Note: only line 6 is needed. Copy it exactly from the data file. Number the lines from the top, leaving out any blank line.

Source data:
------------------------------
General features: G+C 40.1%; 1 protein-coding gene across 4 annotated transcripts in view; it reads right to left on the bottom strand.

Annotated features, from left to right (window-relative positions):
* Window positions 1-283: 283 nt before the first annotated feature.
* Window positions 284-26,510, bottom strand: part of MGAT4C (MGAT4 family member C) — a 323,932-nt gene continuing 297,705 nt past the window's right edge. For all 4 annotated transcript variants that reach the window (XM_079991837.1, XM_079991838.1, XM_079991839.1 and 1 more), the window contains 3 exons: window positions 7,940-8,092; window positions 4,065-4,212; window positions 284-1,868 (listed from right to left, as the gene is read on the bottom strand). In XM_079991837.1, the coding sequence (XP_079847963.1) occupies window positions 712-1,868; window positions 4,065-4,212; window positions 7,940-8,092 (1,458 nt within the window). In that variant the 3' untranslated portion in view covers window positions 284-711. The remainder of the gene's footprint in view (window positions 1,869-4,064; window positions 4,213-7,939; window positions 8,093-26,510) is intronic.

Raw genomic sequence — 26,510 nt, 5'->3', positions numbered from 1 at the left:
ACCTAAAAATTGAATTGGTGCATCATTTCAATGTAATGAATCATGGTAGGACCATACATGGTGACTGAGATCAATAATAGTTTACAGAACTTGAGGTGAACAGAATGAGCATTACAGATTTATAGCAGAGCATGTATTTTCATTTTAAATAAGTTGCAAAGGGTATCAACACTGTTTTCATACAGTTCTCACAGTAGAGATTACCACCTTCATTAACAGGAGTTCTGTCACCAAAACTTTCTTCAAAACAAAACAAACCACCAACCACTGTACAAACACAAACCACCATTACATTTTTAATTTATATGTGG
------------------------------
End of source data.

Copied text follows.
ACCTAAAAATTGAATTGGTGCATCATTTCAATGTAATGAATCATGGTAGGACCATACATGGTGACTGAGATCAATAATAGTTTACAGAACTTGAGGTGAACAGAATGAGCATTACAGATTTATAGCAGAGCATGTATTTTCATTTTAAATAAGTTGCAAAGGGTATCAACACTGTTTTCATACAGTTCTCACAGTAGAGATTACCACCTTCATTAACAGGAGTTCTGTCACCAAAACTTTCTTCAAAACAAAACAAACCACCAACCACTGTACAAACACAAACCACCATTACATTTTTAATTTATATGTGG